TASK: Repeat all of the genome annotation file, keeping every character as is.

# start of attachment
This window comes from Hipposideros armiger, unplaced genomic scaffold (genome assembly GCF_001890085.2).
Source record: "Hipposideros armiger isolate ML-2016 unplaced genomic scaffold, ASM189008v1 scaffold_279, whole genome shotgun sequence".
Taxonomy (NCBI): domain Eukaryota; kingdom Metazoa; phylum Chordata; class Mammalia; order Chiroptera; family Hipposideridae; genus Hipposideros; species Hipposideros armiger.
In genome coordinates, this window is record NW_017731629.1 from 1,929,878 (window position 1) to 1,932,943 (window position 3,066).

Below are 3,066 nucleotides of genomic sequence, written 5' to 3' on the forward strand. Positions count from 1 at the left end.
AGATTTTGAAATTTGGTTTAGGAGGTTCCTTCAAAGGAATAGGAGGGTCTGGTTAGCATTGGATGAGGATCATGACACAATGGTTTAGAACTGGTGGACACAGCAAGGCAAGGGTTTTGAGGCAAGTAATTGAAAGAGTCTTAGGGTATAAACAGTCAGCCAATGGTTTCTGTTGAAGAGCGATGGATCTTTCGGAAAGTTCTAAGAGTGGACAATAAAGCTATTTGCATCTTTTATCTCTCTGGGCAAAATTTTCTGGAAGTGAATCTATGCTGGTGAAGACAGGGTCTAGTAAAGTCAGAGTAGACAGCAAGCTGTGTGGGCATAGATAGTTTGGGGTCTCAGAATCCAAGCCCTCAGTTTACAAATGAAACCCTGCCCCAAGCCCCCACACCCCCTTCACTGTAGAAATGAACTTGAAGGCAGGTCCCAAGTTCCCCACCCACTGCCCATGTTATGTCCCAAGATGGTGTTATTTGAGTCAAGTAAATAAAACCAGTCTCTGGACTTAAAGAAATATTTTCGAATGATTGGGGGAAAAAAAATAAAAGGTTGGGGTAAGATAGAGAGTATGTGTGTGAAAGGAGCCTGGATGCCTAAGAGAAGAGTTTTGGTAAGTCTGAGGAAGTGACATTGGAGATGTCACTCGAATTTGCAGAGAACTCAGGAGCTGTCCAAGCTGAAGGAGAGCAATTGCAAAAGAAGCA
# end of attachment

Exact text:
This window comes from Hipposideros armiger, unplaced genomic scaffold (genome assembly GCF_001890085.2).
Source record: "Hipposideros armiger isolate ML-2016 unplaced genomic scaffold, ASM189008v1 scaffold_279, whole genome shotgun sequence".
Taxonomy (NCBI): domain Eukaryota; kingdom Metazoa; phylum Chordata; class Mammalia; order Chiroptera; family Hipposideridae; genus Hipposideros; species Hipposideros armiger.
In genome coordinates, this window is record NW_017731629.1 from 1,929,878 (window position 1) to 1,932,943 (window position 3,066).

Below are 3,066 nucleotides of genomic sequence, written 5' to 3' on the forward strand. Positions count from 1 at the left end.
AGATTTTGAAATTTGGTTTAGGAGGTTCCTTCAAAGGAATAGGAGGGTCTGGTTAGCATTGGATGAGGATCATGACACAATGGTTTAGAACTGGTGGACACAGCAAGGCAAGGGTTTTGAGGCAAGTAATTGAAAGAGTCTTAGGGTATAAACAGTCAGCCAATGGTTTCTGTTGAAGAGCGATGGATCTTTCGGAAAGTTCTAAGAGTGGACAATAAAGCTATTTGCATCTTTTATCTCTCTGGGCAAAATTTTCTGGAAGTGAATCTATGCTGGTGAAGACAGGGTCTAGTAAAGTCAGAGTAGACAGCAAGCTGTGTGGGCATAGATAGTTTGGGGTCTCAGAATCCAAGCCCTCAGTTTACAAATGAAACCCTGCCCCAAGCCCCCACACCCCCTTCACTGTAGAAATGAACTTGAAGGCAGGTCCCAAGTTCCCCACCCACTGCCCATGTTATGTCCCAAGATGGTGTTATTTGAGTCAAGTAAATAAAACCAGTCTCTGGACTTAAAGAAATATTTTCGAATGATTGGGGGAAAAAAAATAAAAGGTTGGGGTAAGATAGAGAGTATGTGTGTGAAAGGAGCCTGGATGCCTAAGAGAAGAGTTTTGGTAAGTCTGAGGAAGTGACATTGGAGATGTCACTCGAATTTGCAGAGAACTCAGGAGCTGTCCAAGCTGAAGGAGAGCAATTGCAAAAGAAGCA